President Obama has signaled that he will “fix as much of our immigration system as I can on my own.” Since Congress has failed to pass an immigration reform bill, and doesn’t appear to be making any progress, the president is considering using executive orders to solve the immigration crisis, one way or another.
A situation at the border that continues to deteriorate.
As previously reported by The Inquisitr, President Obama requested $3.7 billion to deal with the over 50,000 immigrant children coming over the border in lieu of a comprehensive immigration reform bill.
Republicans refused, and are now working on a plan that may have less than S1 billion in emergency spending. And Senate Democrats proposed a $2.7 billion package. All three of the emergency requests have little hope of getting through Congress.
In the meantime, the cost of feeding, transporting, and sheltering the children is piling up. With no emergency immigration reform package in sight, border patrol agents are having to constantly work overtime, leading to frayed nerves and frustration.
“Maybe they can’t handle so many kids. They’re fed up. They’re angry because they can send the adults back, but they have to attend to the children,” Said Jose Miguel, a seventeen-year-old Guatemalan boy.
Frigid holding cells, inadequate food and water, and sleep deprivation have led many of the children to file formal complaints against the customs and border patrol.
Deportation also carrying a heavy political cost for the President.
The White House has been under harsh criticism from immigration reform advocacy groups ever since they deported 59 women and children to San Pedro Sula, the murder capital of the world.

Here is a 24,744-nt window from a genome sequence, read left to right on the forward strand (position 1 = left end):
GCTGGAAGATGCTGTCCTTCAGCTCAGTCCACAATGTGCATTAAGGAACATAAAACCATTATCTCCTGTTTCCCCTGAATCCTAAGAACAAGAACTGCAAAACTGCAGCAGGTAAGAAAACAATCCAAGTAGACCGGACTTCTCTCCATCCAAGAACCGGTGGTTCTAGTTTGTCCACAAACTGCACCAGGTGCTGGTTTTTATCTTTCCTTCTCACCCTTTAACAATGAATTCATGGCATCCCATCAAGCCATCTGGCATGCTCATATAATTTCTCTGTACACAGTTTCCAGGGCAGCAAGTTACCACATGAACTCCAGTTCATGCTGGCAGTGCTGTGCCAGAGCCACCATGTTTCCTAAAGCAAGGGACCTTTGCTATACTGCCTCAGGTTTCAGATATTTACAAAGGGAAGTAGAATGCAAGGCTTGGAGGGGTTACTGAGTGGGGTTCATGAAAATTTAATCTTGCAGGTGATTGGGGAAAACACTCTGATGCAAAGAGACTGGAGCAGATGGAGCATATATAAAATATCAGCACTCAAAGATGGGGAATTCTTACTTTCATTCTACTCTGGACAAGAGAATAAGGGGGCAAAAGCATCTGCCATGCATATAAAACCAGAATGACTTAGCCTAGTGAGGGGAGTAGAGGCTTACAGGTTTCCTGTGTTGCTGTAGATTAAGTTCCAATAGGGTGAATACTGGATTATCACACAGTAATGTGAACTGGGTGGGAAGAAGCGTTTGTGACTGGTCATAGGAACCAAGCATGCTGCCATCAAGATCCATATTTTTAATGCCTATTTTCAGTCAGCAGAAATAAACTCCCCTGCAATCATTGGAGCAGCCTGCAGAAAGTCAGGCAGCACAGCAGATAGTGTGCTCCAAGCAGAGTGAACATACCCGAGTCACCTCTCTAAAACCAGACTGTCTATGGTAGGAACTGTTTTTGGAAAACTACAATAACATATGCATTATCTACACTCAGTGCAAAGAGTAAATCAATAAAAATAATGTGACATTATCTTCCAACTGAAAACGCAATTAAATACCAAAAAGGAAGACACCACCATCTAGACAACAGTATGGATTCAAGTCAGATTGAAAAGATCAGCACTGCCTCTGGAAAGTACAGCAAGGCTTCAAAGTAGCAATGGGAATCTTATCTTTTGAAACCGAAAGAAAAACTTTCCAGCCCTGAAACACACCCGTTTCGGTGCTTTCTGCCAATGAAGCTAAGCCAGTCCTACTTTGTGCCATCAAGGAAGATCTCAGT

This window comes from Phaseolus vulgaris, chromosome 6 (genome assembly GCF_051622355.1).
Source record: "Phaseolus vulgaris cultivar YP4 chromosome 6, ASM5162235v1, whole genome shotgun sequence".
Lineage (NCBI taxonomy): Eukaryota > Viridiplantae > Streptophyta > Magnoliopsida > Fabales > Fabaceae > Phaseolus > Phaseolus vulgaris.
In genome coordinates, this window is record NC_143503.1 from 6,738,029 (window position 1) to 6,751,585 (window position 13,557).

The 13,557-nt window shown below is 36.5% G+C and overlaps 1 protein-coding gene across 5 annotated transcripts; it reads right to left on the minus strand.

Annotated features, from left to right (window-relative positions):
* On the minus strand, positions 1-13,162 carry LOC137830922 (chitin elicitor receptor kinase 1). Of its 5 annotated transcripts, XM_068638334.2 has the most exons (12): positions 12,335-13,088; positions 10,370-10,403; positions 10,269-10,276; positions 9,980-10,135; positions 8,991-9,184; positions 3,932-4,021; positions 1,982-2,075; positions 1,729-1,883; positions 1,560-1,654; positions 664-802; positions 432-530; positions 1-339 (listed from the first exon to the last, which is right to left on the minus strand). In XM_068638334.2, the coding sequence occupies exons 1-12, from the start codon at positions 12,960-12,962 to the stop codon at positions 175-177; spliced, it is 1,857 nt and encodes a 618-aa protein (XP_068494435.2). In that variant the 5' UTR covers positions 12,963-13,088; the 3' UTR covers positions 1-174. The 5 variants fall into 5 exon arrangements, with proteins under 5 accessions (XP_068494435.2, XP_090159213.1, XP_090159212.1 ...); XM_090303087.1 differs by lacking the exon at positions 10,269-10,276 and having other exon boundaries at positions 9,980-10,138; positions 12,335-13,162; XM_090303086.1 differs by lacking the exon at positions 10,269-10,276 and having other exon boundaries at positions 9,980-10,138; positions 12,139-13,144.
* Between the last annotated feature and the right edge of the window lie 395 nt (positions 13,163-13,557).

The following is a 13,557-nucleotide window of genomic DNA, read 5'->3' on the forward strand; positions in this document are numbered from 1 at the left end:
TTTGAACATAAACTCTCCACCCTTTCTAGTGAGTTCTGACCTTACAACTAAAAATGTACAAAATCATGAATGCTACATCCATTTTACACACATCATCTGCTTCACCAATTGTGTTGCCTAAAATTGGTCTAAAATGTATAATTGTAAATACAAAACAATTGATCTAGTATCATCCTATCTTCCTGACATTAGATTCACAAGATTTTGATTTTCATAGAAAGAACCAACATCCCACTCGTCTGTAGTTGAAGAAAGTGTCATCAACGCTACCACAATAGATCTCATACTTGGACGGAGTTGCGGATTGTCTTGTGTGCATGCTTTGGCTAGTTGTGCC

To prevent the situation from worsening, President Obama will resort to executive orders. According White House senior advisor Dan Pfeiffer, executive orders to effectively reform the immigration system, could come as early as the end the summer.
There are a couple of ideas being considered.
One would be to expedite the deportation process for unaccompanied minors, while at the same time granting temporary legal status to parents who are already here in the U.S. and raising children born in America. That action would effectively protect 5 million undocumented immigrants, while at the same time sending children back into harms way, a reform that may anger both liberals and conservatives.
Another option would be to reform and expand the Deferred Action for Childhood Arrivals program, an immigration program started in 2012 that protects minors entering the U.S. from deportation.
That option would also be unpopular with conservatives. Senator Tex Cruz has pushed to end the program and some conservatives claim the program created the current crisis by enticing Central American children to come to the U.S.
Despite calls for a real immigration reform bill from both the right and left, Congress continues to do nothing. The executive orders might force Congress to act, but it might just as well increase criticism of the White House’s immigration policy.
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